John Ourand interviewed NBC Sports chairman Mark Lazarus about the network’s Olympic Coverage. The response to the criticism was about as arrogant and tone deaf as the rest of the responses NBC has given. Here are some of the highlights.
“I think what we’ve proven is that the American viewing public likes the way we tell the story and wants to gather in front of the television with their friends and family — even if they have the ability to watch it live either on television or digitally,” Lazarus said. “I inherently trust that decision is the right one and that people want to see these events.”
No one is disputing a tape-delayed, edited primetime package at night is not sensible or, in some respects, a superior viewing experience. CTV and other networks do that. The issue is not showing the important events live during the day beforehand and blocking people from watching events on television until eight hours after they happen. If Lazarus is correct and what the American viewing public likes is to gather around the television at night, they will do so anyway. There is no reason not to show the events live during the day.
“As programmers, we are charged to manage the business. And this is a business,” he said. “It’s not everyone’s inalienable right to get whatever they want. We are charged with making smart decisions for our company, for our shareholders and to present the product the way we believe is best.”
Whatever happened to “the customer is always right?” A smart decision for your company would have been to not overbid massively for the Olympics when your entire revenue stream is based on advertising, thus forcing you to sully the prestige of the product by warping it into a vehicle for selling advertising to make up the cost. The Olympics would make far more sense on cable, where there is not the same maddening pressure to land primetime ads and some of the cost can be made up by the subscription fees.
“We don’t believe that a raw feed, which would be a host feed, without narration and broadcasting, would be a good user experience in a big stadium with lots of camera cuts,” he said. “We think we created the best experience. Frankly, I think all of the noise about Queen Elizabeth and Paul McCartney on social media and in the digital world helped build excitement for our prime-time show.”
It is possible to televise a live event in 2012. Virtually every country in the world managed to show this live with narration and broadcasting. NBC had a rundown of events. The ceremony had a dress rehearsal. This could have been accomplished. What NBC could not have done live was cherry pick segments they thought were “tailored to their national audience” and insert bland Ryan Seacrest interviews.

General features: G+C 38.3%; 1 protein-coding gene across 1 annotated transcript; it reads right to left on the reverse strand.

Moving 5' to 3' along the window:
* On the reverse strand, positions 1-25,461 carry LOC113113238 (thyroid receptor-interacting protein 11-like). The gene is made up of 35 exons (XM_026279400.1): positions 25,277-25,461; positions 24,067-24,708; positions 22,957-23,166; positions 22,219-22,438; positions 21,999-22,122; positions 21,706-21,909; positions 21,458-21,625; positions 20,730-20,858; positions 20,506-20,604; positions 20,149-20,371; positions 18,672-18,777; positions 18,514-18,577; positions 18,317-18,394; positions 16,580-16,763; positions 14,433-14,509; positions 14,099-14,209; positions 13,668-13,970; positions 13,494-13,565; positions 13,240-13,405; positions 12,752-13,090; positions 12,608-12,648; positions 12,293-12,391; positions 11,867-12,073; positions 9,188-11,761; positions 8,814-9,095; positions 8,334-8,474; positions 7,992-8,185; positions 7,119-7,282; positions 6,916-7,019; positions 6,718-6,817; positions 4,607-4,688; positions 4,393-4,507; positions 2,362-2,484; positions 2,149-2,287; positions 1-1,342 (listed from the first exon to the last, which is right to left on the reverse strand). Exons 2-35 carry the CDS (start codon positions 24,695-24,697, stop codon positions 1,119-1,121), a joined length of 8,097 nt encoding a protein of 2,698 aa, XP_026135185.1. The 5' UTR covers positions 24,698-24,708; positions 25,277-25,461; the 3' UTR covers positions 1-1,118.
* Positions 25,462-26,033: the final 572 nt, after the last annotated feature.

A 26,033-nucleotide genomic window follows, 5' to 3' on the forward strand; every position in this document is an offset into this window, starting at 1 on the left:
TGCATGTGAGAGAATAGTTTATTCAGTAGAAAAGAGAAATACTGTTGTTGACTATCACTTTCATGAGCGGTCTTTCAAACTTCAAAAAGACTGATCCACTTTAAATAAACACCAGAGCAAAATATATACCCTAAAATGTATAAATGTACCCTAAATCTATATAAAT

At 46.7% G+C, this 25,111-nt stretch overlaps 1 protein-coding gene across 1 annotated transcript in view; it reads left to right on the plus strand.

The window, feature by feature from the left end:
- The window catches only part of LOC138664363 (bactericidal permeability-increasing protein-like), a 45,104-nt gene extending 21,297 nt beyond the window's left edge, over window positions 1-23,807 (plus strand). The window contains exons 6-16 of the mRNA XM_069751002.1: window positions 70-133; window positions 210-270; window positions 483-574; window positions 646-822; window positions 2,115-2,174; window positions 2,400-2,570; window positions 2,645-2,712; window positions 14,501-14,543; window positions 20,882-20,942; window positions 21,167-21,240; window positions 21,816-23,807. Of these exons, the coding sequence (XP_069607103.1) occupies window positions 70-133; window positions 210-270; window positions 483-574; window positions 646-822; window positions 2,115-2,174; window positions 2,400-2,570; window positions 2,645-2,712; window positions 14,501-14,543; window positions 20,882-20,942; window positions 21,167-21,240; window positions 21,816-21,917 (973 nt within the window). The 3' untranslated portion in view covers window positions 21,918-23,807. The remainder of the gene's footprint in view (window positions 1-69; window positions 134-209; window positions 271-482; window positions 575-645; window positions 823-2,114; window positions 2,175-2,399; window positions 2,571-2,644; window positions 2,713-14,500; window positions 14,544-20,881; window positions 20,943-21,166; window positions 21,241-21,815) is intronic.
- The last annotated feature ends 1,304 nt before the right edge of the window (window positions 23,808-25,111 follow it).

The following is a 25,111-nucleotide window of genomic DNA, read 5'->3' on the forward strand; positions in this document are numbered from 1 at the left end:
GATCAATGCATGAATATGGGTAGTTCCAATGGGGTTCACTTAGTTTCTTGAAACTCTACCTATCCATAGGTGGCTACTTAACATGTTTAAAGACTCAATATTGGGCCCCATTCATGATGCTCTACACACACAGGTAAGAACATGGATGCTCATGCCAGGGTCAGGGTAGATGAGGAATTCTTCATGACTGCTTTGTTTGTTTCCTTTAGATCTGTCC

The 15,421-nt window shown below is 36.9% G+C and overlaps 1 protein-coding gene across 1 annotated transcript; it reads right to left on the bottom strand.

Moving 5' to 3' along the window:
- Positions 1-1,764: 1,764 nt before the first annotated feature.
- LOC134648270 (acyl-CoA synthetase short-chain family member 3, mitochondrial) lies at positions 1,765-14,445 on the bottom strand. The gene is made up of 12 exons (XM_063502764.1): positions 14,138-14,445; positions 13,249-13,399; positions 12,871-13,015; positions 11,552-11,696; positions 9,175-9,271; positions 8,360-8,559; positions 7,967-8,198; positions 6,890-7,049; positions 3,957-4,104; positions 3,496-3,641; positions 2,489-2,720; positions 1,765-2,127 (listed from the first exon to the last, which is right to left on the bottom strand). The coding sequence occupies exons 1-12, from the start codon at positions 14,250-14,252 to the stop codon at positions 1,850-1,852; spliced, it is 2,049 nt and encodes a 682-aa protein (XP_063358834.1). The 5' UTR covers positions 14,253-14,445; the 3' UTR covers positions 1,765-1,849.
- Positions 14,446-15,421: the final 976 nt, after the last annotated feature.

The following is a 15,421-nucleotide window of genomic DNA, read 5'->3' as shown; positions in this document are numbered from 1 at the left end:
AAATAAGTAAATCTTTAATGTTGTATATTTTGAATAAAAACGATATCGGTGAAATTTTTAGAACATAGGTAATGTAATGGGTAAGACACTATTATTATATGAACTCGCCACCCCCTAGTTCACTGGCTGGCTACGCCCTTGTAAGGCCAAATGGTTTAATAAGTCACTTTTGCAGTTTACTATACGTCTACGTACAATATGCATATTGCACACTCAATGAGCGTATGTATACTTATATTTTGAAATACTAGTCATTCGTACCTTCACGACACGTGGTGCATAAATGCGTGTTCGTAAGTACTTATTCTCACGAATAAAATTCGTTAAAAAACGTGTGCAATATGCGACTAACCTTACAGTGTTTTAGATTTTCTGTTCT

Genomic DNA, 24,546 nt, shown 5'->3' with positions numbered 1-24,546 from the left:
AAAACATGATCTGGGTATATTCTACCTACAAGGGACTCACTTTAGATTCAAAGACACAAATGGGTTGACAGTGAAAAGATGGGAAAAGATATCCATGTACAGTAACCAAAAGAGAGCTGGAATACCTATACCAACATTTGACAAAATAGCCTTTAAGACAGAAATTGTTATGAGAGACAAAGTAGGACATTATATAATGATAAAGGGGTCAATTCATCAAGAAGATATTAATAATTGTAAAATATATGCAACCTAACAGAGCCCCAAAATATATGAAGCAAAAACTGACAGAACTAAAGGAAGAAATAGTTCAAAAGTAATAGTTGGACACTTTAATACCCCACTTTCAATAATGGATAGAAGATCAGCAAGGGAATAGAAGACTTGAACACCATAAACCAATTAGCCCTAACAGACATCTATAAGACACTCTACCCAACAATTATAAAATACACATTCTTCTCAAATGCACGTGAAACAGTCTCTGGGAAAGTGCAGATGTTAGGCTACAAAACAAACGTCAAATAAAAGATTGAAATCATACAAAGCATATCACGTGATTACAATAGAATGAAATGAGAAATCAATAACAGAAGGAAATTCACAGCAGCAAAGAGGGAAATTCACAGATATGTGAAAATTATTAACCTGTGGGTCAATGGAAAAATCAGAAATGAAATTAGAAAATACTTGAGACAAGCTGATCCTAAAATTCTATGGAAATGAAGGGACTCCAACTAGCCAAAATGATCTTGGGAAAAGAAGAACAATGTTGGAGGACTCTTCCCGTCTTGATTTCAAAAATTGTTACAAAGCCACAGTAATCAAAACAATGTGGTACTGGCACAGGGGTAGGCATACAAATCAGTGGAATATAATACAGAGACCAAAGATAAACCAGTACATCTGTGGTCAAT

Here is what Lazarus had to say about live streaming…
“It’s a technological feat that’s never been tackled,” he said. “I’m very proud of our team who have been working their butts off to continue to try and improve the experience every minute of every day.”
Live streaming multiple sports events at once is a technological feat that has bever been tackled? What planet are you on? MLB has been streaming multiple games at once for the better part of a decade. ESPN3 runs a ton college football games at once on a Saturday, not to mention European soccer or whatever else is going on simultaneously. Even if this was an unprecedented technological feat, you haven’t tackled it. I’m staring at a frozen feed in 240p as I type this on a 40Mbps Internet connection.
What does John Skipper send him this week? Edible arrangement? Expensive bottle of champagne?
[Photo via Getty]
Previously: NBC Olympic Coverage Critic Guy Adams Had Twitter Account Suspended [UPDATE]
Previously: NBC Execs Think You Should Stop Whining About Tape Delay, and Live Stream Issues Are Your Fault
Previously: NBC Claims Opening Ceremony Was Too “Complex” to Stream Live
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